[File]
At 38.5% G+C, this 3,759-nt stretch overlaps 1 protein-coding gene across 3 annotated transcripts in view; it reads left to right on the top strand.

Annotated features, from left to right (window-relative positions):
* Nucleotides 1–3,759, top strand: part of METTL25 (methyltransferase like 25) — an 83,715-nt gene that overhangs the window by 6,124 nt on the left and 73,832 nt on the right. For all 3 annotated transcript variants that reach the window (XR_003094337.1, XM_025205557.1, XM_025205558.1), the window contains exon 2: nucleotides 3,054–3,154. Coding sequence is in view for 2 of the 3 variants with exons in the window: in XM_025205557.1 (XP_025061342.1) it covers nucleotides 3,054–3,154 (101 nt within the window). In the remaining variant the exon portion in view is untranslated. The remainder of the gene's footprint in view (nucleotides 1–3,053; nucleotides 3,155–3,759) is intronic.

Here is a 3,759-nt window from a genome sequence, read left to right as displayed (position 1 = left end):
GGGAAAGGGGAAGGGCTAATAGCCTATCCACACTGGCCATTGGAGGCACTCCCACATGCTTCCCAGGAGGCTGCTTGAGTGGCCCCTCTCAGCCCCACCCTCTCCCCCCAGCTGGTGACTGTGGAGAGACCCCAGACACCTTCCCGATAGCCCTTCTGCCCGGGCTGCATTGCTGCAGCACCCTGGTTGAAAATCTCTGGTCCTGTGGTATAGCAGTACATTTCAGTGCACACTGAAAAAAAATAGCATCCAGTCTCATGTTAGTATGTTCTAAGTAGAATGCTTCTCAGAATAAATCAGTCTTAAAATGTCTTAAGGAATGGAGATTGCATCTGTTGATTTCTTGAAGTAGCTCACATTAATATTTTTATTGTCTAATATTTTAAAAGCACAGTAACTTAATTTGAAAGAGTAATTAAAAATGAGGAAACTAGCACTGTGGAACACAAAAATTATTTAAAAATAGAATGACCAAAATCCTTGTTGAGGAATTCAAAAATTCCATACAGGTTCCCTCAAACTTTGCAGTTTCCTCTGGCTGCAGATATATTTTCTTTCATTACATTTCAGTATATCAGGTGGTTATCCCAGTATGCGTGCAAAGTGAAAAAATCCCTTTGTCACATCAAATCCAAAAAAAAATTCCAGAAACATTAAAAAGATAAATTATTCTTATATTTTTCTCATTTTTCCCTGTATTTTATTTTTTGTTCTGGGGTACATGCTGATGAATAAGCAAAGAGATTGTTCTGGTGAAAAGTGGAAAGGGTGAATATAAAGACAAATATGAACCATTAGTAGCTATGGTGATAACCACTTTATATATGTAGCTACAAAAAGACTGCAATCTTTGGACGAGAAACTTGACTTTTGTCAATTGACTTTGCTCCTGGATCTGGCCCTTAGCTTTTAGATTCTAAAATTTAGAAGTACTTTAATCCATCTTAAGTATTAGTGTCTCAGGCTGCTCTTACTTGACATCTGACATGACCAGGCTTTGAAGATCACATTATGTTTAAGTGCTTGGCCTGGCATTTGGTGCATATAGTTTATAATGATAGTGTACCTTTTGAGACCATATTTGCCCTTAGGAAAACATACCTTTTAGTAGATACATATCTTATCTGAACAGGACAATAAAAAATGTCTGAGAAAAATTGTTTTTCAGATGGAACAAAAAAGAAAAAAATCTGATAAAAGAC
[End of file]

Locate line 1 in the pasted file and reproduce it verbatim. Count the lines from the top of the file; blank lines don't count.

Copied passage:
At 38.5% G+C, this 3,759-nt stretch overlaps 1 protein-coding gene across 3 annotated transcripts in view; it reads left to right on the top strand.